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For some consumers purchasing a used vehicle is enjoyable. The thrill of the hunt can be exhilarating. For others this experience can be daunting. For both of these buyers there are some good tips to consider when it becomes time to make that purchase, especially if the purchase will be from a Private Party instead of a dealer.
  • Check the vehicles current available values
Review "Private Party" values and check the dealer "Trade-In" value also. This will enable you to see what the Seller would get if they traded it in. This provides a good window for values – trade-in versus street value, which is leverage when negotiating. Some good sources that can be used for this research are NADAGuides.com, KBB.com, and Edmunds.com.
  • Does the Seller have a rating?
If you're buying the vehicle online, make sure it's from a highly rated Seller. For example, most reputable Sellers on Ebay will be ranked 98% or above. Don't forget to also look through the reviews of the Seller to get a good feel for the type of person you are dealing with. Even still, it's better and preferred to see the vehicle in person than to purchase it blindly because pictures on a listing don't tell the whole story.
  • Glass
Okay, you have made the appointment to meet the Seller in a highly visible location (remember, safety first). The first thing you should do as you approach the vehicle is to take a look at the glass. If the windows are closed when you walk up to the vehicle and you find that the windows are fogging up on the inside then you have a good possibility of having come across a vehicle that has water damage. Walk away. That water is not just fogging up windows. Behind the scenes the water could have been anywhere in the vehicle in any volume be it 1 inch, 2 inches, or 1 foot. The fogging could also have been from a minor thing like having left the sunroof open during the most recent storm, or a windshield seal that is deteriorating. Regardless of what the actual cause is, mold is a greater possibility within the vehicle and the possibility of electrical component decay on connections due to moisture could be on the radar.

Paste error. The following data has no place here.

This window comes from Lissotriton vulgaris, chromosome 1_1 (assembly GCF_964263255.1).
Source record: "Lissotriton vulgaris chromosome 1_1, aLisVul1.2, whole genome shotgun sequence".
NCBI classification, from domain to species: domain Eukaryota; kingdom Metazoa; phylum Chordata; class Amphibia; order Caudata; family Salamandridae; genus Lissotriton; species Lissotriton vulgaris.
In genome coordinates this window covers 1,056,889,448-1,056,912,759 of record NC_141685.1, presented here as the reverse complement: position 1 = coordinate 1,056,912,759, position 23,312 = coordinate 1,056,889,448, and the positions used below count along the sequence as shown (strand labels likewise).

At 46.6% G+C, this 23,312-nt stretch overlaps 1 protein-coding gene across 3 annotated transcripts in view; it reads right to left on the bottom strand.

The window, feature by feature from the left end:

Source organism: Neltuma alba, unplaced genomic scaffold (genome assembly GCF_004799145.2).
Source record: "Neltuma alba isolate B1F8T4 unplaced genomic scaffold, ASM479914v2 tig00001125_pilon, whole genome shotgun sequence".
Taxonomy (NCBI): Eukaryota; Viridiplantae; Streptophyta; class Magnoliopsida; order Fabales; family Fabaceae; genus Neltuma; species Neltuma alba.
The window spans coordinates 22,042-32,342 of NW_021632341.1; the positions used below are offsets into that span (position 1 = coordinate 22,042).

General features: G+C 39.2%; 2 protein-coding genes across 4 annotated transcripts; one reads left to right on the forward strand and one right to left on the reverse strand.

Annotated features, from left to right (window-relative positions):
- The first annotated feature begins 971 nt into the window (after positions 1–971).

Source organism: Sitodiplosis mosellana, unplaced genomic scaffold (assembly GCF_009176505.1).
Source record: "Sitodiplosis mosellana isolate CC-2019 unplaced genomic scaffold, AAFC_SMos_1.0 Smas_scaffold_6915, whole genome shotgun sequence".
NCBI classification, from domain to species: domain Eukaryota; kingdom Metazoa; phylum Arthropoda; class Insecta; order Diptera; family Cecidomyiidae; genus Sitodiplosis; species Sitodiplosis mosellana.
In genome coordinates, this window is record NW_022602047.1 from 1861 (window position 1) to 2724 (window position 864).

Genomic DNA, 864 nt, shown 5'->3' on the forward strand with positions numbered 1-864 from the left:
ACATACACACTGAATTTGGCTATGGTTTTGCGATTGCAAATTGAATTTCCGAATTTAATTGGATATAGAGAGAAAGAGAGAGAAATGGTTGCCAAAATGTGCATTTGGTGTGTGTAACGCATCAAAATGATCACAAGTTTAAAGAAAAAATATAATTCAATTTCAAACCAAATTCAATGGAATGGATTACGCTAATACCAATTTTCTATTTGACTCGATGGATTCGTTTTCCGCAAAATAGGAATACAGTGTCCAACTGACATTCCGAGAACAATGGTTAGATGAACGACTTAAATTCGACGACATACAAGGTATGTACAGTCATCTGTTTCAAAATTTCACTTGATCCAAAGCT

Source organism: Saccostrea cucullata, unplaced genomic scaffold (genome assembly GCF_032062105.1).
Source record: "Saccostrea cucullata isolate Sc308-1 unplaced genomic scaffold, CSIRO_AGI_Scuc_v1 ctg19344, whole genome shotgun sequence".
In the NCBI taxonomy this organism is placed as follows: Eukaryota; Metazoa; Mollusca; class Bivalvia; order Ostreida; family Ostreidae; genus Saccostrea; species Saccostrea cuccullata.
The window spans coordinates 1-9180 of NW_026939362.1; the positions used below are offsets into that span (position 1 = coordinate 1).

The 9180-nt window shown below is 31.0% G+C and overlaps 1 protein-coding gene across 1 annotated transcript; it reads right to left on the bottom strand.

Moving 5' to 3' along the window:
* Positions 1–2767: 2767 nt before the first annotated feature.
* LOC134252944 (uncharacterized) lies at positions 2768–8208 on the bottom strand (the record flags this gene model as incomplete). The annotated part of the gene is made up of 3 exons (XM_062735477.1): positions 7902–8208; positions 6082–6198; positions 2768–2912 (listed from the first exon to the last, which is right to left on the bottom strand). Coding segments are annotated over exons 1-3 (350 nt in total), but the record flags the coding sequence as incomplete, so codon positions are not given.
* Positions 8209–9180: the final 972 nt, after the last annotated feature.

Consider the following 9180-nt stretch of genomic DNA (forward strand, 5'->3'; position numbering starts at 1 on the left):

• Smell
Does the vehicle smell like smoke? Often smokers don't realize the toll that smoke impacts on their vehicles. The smoke gets into the electronic components, even ones that are tucked behind a dash. Smoke and its residue can cause advanced decay on electrical connections and solder joints causing premature failures as the vehicle ages. If the vehicle smells like smoke, walk away. Rust is a huge concern when purchasing any vehicle. It is especially more concerning if you find a decaying chassis or underbody that looks like swiss cheese. The suspension needs to be handle usage. If you question that ability when you look at the suspension, walk away.
The front shocks or struts have mounting points in the engine bay that usually can be seen easily. Are those mounting points rusty? Will those struts or shocks handle the vehicle road and off road capabilities?
Does the vehicle feel solid when you test drive it? Or, does it feel like it's going to fall apart at any second?